Tuesday, December 4, 2007

Soft Skills - 1

The Smyth County Industry Council, a governing body based in the US, conducted a survey recently. The results of the survey was called the Workforce Profile which found “an across-the-board unanimous profile of skills and characteristics needed to make a good employee.” The people most likely to be hired for available jobs have what employers call “soft skills”.

Here were some of the findings according to the workforce study:

The most common traits, mentioned by virtually every employer, were:

~ Positive work ethic.

~ Good attitude.

~ Desire to learn and be trained.


The Workforce Profile defined about 60 "soft skills", which employers seek.

1. Math.
2. Safety.
3. Courtesy.
4. Honesty.
5. Grammar.
6. Reliability.
7. Flexibility.
8. Team skills.
9. Eye contact.
10. Cooperation.
11. Adaptability.
12. Follow rules.
13. Self-directed.
14 Good attitude.
15. Writing skills.
16. Driver's license.
17. Dependability.
18. Advanced math.
19. Self-supervising.
20. Good references.
21. Being drug free.
22. Good attendance.
23. Personal energy.
24. Work experience.
25. Ability to measure.
26. Personal integrity.
27. Good work history.
28. Positive work ethic.
29. Interpersonal skills.
30. Motivational skills.
31. Valuing education.
32. Personal chemistry.
33. Willingness to learn.
34. Common sense.
35. Critical thinking skills.
36. Knowledge of fractions.
37. Reporting to work on time.
38. Use of rulers and calculators.
39. Good personal appearance.
40. Wanting to do a good job.
41. Basic spelling and grammar.
42. Reading and comprehension.
43. Ability to follow regulations.
44. Willingness to be accountable.
45. Ability to fill out a job application.
46. Ability to make production quotas.
47. Basic manufacturing skills training.
48. Awareness of how business works.
49. Staying on the job until it is finished.
50. Ability to read and follow instructions.
51. Willingness to work second and third shifts.
52. Caring about seeing the company succeed.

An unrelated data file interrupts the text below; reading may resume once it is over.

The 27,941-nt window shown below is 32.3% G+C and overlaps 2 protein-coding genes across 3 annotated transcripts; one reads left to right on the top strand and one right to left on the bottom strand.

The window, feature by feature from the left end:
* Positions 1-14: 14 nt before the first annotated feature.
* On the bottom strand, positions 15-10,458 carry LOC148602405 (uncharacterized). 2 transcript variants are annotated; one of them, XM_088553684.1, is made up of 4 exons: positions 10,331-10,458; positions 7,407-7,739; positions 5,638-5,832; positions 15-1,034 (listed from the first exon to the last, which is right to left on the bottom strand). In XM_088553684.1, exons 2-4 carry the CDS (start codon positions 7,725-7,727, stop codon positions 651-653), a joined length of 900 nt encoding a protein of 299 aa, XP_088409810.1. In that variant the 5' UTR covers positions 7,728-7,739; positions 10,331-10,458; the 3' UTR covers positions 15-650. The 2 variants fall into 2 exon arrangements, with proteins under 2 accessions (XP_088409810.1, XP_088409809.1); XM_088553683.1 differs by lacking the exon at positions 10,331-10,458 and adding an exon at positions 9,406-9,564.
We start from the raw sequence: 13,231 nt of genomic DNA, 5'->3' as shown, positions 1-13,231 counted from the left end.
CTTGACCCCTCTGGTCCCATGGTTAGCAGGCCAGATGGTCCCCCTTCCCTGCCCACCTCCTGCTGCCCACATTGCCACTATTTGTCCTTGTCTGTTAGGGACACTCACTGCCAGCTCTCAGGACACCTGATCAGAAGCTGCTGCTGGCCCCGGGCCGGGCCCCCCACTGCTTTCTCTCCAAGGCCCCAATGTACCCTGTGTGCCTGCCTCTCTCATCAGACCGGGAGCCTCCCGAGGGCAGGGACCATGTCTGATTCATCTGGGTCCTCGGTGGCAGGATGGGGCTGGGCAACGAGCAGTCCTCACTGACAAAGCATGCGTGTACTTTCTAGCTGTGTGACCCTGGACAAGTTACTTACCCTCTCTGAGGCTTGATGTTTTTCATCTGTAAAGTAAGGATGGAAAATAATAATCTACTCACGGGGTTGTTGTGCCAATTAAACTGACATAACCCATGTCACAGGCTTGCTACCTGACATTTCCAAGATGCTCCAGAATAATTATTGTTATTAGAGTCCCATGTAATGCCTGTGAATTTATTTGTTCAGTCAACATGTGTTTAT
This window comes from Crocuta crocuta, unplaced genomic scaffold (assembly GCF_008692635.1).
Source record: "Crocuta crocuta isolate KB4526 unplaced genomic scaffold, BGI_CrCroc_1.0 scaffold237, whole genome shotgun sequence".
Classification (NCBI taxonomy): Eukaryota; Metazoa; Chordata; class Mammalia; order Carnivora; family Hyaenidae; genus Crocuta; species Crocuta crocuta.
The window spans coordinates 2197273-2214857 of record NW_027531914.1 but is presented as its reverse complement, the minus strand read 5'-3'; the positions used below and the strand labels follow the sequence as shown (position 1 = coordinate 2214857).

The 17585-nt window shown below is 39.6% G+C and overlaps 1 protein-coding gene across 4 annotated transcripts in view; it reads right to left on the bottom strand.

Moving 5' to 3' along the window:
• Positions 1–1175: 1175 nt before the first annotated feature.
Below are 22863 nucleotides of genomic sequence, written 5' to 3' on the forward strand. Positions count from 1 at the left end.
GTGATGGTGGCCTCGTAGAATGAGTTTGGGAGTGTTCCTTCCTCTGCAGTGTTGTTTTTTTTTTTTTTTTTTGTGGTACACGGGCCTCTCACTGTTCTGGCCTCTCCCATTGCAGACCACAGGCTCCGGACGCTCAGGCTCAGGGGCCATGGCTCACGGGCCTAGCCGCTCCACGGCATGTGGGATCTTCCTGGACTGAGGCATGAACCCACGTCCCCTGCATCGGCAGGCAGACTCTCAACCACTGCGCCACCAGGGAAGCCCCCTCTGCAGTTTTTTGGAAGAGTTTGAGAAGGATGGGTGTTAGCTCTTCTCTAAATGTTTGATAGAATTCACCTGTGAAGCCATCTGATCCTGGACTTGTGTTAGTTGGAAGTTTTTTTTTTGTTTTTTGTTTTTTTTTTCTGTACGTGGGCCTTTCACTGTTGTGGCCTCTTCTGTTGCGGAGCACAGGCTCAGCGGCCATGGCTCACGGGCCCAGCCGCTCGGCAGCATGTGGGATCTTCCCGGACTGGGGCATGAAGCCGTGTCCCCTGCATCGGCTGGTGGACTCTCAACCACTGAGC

53. Understanding what the world is all about.
54. Ability to listen and document what you have heard.
55. Commitment to continued training and learning.
56. Willingness to take instruction and responsibility.
57. Ability to relate to coworkers in a close environment.
58. Not expecting to become a supervisor in the first six months.
59. Willingness to be a good worker and go beyond the traditional eight-hour day.
60. Communication skills with public, fellow employees, supervisors, and customers.


ET Corporate Dossier 18 May 2007

Eye Contact in the Work Place

Eye contact tells the other person that are you are listening. It makes them feel important. It also focus your attention on the topic and makes you a better listener.

You don't have to look into the eyes all the time. Maintain direct contact for 40 to 60% of the time.

Focus on a triange that includes the other person's forehead.Gaze below eyes is not recommended.

Eye contact is preferred in USA/UK/Australia.
Japan/China: Direct eye contact is considered intimidating. But still professionals are ok with it.

During presentations make the room into three sections and take turns. In each section maintain contact with one person.

If you memorise your presentation, you can maintain eye contact with your listeners. Otherwise, you are forced to look at your computer screen or the screen on which it is projected.

In Economic Times, Shital Kakkar Mehra, founder, Soft Skills International is writing the column on Etiquette.

she can be contacted at ask-shital@indiatimes.com

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